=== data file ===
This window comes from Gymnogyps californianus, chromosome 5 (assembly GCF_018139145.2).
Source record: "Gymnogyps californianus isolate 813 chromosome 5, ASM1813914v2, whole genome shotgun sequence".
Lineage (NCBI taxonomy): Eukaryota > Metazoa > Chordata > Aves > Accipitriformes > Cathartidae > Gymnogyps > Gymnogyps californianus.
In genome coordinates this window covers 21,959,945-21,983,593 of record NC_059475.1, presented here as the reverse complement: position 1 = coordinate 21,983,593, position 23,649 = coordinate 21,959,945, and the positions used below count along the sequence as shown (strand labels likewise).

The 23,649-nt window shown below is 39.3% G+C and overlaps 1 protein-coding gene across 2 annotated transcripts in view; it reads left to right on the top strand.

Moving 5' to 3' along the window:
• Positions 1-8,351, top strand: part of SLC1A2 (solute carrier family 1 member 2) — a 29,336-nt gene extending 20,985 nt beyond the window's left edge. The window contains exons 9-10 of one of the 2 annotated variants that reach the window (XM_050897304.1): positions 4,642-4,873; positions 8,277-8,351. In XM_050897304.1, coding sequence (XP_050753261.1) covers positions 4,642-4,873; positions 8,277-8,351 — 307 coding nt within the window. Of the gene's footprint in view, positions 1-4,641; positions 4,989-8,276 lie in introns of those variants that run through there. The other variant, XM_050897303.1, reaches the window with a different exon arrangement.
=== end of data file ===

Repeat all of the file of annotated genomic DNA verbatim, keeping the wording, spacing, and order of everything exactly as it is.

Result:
This window comes from Gymnogyps californianus, chromosome 5 (assembly GCF_018139145.2).
Source record: "Gymnogyps californianus isolate 813 chromosome 5, ASM1813914v2, whole genome shotgun sequence".
Lineage (NCBI taxonomy): Eukaryota > Metazoa > Chordata > Aves > Accipitriformes > Cathartidae > Gymnogyps > Gymnogyps californianus.
In genome coordinates this window covers 21,959,945-21,983,593 of record NC_059475.1, presented here as the reverse complement: position 1 = coordinate 21,983,593, position 23,649 = coordinate 21,959,945, and the positions used below count along the sequence as shown (strand labels likewise).

The 23,649-nt window shown below is 39.3% G+C and overlaps 1 protein-coding gene across 2 annotated transcripts in view; it reads left to right on the top strand.

Moving 5' to 3' along the window:
• Positions 1-8,351, top strand: part of SLC1A2 (solute carrier family 1 member 2) — a 29,336-nt gene extending 20,985 nt beyond the window's left edge. The window contains exons 9-10 of one of the 2 annotated variants that reach the window (XM_050897304.1): positions 4,642-4,873; positions 8,277-8,351. In XM_050897304.1, coding sequence (XP_050753261.1) covers positions 4,642-4,873; positions 8,277-8,351 — 307 coding nt within the window. Of the gene's footprint in view, positions 1-4,641; positions 4,989-8,276 lie in introns of those variants that run through there. The other variant, XM_050897303.1, reaches the window with a different exon arrangement.